Programs

Plant A Thousand Gardens Collaborative Nutrition Initiative

PLANTING THE SEEDS FOR A LIFETIME OF HEALTHY EATING

Simply put, the urgency to educate children on their bodies has become as critical as improving their minds. 

The Plant A Thousand Gardens Collaborative Nutrition Initiative (CNI) took root in five M-DCPS elementary schools in 2007 to address academic achievement while confronting the obesity epidemic that afflicts one of three American children. The program uses edible gardens as outdoor learning laboratories to instill in children the desire to eat vegetables, the knowledge to reduce intake of unhealthy foods and the love of learning in all subjects. Based around the hands-on planting and harvesting of edible vegetable and herb gardens, students become enthusiastic participants in an interdisciplinary experience that combines the teaching of nutrition with learning in science, math, social studies, art, reading, language arts and writing. Meanwhile, parents work in the gardens, contribute recipes and attend workshops, where they learn ways to cook healthy.

The initiative engages students, over the course of the school year, to plant and maintain vegetable and herb gardens on school grounds while using those gardens to educate about healthy eating and nutrition.

During the five year study, the school gardens have provided an opportunity for parents, teachers, students and the community to interact with each other.As the herbs and vegetables grow, students take pride in their efforts.This may increase a sense of responsibility, self-esteem and environmental stewardship.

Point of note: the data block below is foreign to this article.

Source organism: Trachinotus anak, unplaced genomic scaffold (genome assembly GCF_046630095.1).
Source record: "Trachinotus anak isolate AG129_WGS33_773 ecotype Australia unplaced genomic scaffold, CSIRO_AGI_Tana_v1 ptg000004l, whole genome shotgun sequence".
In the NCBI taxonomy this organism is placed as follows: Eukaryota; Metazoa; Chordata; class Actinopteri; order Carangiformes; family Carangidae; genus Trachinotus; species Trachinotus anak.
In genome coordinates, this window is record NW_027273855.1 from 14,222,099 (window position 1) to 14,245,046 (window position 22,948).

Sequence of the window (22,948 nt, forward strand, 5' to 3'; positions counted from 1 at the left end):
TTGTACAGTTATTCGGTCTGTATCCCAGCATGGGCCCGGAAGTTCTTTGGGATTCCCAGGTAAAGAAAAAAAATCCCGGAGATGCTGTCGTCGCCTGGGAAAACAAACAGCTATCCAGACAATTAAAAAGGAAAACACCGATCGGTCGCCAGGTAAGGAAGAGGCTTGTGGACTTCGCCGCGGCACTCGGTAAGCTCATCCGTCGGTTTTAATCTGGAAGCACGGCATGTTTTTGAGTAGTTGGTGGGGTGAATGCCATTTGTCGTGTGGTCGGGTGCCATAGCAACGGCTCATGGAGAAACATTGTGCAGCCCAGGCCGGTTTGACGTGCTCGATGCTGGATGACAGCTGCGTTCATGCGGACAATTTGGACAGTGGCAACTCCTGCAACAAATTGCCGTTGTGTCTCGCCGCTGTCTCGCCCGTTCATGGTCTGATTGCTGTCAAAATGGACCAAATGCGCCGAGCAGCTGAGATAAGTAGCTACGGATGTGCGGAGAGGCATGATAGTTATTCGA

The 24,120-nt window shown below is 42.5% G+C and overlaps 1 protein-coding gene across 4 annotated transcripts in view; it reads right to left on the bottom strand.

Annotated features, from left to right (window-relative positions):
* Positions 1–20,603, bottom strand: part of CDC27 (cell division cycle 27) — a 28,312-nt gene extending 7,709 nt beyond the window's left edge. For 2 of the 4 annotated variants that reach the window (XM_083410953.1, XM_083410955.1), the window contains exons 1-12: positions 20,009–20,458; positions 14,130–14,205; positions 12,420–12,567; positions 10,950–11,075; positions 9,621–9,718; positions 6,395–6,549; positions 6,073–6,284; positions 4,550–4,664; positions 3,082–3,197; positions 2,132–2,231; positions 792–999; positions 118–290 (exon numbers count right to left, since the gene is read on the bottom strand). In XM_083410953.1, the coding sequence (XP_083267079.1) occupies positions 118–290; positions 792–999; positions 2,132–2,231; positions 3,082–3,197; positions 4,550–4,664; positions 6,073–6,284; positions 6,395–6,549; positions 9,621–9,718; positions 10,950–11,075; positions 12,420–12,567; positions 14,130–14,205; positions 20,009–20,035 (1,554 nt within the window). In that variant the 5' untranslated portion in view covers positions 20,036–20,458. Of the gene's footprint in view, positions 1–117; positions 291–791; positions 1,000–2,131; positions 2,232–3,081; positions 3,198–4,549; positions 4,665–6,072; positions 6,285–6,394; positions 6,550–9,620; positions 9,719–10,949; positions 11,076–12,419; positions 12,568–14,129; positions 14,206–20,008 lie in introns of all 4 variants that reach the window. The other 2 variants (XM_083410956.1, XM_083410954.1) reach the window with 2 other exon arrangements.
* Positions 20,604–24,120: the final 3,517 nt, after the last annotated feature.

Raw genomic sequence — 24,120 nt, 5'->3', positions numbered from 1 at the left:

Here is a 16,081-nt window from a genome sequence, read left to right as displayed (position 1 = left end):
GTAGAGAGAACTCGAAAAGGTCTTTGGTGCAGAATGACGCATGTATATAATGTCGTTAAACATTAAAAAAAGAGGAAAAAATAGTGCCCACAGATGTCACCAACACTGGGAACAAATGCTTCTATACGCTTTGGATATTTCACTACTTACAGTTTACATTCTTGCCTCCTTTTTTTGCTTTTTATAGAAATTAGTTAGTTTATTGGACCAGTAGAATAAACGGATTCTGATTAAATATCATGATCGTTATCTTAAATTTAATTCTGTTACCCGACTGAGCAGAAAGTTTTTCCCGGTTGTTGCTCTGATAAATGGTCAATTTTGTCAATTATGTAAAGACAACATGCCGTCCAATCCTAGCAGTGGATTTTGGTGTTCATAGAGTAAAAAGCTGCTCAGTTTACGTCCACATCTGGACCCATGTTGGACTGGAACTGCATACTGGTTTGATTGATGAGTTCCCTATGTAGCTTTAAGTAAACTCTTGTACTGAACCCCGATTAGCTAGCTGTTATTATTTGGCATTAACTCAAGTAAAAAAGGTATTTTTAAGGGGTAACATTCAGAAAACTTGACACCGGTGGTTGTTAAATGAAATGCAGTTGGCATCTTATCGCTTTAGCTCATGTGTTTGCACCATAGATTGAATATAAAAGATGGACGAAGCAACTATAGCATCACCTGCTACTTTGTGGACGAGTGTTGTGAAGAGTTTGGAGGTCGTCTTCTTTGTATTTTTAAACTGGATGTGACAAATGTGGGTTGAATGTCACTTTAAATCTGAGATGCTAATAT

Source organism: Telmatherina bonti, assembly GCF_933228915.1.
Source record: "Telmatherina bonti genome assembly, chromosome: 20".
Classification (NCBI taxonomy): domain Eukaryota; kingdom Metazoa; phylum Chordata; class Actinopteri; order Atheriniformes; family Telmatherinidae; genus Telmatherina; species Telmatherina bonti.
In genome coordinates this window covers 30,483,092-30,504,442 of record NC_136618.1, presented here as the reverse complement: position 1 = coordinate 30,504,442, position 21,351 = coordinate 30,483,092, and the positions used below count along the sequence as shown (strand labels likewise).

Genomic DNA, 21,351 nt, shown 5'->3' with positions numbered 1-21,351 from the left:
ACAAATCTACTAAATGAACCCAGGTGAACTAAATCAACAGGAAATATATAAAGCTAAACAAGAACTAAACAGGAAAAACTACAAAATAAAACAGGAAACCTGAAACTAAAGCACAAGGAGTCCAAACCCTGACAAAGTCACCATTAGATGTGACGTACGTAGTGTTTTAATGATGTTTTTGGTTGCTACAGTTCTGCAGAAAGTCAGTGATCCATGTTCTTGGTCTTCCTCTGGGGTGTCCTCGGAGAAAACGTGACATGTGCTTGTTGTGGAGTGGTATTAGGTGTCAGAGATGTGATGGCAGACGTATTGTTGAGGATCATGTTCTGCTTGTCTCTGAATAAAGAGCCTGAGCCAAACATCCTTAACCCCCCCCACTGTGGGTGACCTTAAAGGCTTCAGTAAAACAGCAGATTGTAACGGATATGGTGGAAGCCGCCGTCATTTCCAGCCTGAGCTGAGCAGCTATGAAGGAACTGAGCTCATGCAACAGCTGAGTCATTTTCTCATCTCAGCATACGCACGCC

From a pilot in five schools, the Plant A Thousand Gardens program has grown to now involve more than 9,000 students from 48 Miami-Dade County Public Schools, with a high concentrations of ethnically diverse populations from lower-income families. Thus, in five years, the program has expanded to serve almost 20% of all elementary schools in the district. Parents and families attend evening and weekend workshops, discussing many of the same topics and sharing family recipes and eating traditions. 

The foundation of the edible gardens program is teacher training. More than 225 teachers, cafeteria managers, media specialists and science and math coaches attend after-school and Saturday training sessions to learn and share how to plant and maintain edible gardens, integrate them into the curriculum, reach out to the community, collect data to evaluate the program and advocate for nutrition literacy and healthy eating.

In 2011-12, we incorporated a peer-to-peer mentoring program where teachers from existing schools “adopted” teachers from new schools. They currently meet on a monthly basis, giving teachers new to the program the chance to learn about gardening and nutrition and how to apply it in their classrooms through cross-curricular integration. The program has 16 mentors who help teachers new to the program get established. 

The success of our 48 current schools, where teachers have now assumed ownership of the garden programs and initiated training of new teachers, has inspired us to continue this “teacher-to-teacher" training as the catalyst for future expansion.

The program is directed at elementary-school students because dietary preferences and eating patterns form early in life and set the stage for long-term health prospects. 

The ultimate objective of the Plant A Thousand Gardens Collaborative Nutrition Initiative (CNI) is to significantly change eating patterns in children and their families in ways that will last a lifetime.

For more information, please contact Juli Zeno, jzeno@educationfund.org.
Photos by Peter Uttal & Jeannie Necessary



    

                  

The Joseph A. & Florence A. Roblee Foundation